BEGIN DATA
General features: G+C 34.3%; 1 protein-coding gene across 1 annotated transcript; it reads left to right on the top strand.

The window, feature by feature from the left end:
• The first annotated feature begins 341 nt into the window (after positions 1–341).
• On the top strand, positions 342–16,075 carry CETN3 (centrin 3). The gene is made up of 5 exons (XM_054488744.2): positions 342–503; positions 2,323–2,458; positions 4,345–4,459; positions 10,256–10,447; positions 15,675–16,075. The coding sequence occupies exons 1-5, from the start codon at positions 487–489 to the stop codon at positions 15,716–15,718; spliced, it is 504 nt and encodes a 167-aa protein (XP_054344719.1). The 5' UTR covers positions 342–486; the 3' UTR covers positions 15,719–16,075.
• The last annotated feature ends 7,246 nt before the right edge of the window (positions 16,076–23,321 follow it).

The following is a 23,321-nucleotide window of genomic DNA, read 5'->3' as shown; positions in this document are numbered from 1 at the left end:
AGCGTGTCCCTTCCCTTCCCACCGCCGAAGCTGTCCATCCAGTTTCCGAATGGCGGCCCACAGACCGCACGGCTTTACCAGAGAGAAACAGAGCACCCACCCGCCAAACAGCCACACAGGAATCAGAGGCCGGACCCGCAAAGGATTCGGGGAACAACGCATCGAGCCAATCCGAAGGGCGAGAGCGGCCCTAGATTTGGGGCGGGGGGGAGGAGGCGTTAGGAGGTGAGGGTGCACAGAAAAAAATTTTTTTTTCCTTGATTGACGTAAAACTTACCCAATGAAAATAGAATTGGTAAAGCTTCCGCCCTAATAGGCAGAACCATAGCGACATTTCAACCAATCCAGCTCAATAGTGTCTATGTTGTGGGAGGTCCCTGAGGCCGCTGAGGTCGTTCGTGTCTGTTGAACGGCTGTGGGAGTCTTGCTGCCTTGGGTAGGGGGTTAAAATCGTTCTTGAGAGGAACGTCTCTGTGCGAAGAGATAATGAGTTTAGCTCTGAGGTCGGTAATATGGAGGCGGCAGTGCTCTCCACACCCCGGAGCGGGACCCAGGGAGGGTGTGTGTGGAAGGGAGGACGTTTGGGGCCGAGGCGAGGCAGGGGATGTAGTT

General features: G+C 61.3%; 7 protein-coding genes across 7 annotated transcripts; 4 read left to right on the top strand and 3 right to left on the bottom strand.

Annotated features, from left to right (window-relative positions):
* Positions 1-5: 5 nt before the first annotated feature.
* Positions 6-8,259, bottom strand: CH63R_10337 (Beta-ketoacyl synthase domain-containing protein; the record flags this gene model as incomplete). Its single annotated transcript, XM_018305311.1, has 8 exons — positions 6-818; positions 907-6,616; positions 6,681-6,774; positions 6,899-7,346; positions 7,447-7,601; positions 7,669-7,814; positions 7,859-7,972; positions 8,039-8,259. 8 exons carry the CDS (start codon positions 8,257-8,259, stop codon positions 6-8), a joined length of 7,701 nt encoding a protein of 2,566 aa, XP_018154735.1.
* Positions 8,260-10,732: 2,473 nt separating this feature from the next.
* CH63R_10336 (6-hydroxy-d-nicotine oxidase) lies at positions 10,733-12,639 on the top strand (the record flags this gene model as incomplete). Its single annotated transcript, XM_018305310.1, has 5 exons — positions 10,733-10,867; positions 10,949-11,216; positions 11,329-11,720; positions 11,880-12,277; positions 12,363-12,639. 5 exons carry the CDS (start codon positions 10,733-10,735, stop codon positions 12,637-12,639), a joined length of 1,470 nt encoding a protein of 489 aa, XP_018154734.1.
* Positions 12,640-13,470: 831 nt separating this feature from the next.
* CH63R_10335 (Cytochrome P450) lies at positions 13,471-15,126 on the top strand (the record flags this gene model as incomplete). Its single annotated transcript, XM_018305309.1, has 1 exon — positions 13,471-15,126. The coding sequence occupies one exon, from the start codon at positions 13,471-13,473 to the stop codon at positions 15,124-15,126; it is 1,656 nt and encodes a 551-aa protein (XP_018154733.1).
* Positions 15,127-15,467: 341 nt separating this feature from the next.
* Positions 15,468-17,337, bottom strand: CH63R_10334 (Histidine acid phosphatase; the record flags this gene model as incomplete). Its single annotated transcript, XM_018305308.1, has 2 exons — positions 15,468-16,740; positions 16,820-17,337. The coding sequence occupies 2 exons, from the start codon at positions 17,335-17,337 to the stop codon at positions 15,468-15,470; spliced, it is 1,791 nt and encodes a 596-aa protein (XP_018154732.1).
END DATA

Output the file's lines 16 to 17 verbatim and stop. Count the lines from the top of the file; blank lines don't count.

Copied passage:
* Positions 15,127-15,467: 341 nt separating this feature from the next.
* Positions 15,468-17,337, bottom strand: CH63R_10334 (Histidine acid phosphatase; the record flags this gene model as incomplete). Its single annotated transcript, XM_018305308.1, has 2 exons — positions 15,468-16,740; positions 16,820-17,337. The coding sequence occupies 2 exons, from the start codon at positions 17,335-17,337 to the stop codon at positions 15,468-15,470; spliced, it is 1,791 nt and encodes a 596-aa protein (XP_018154732.1).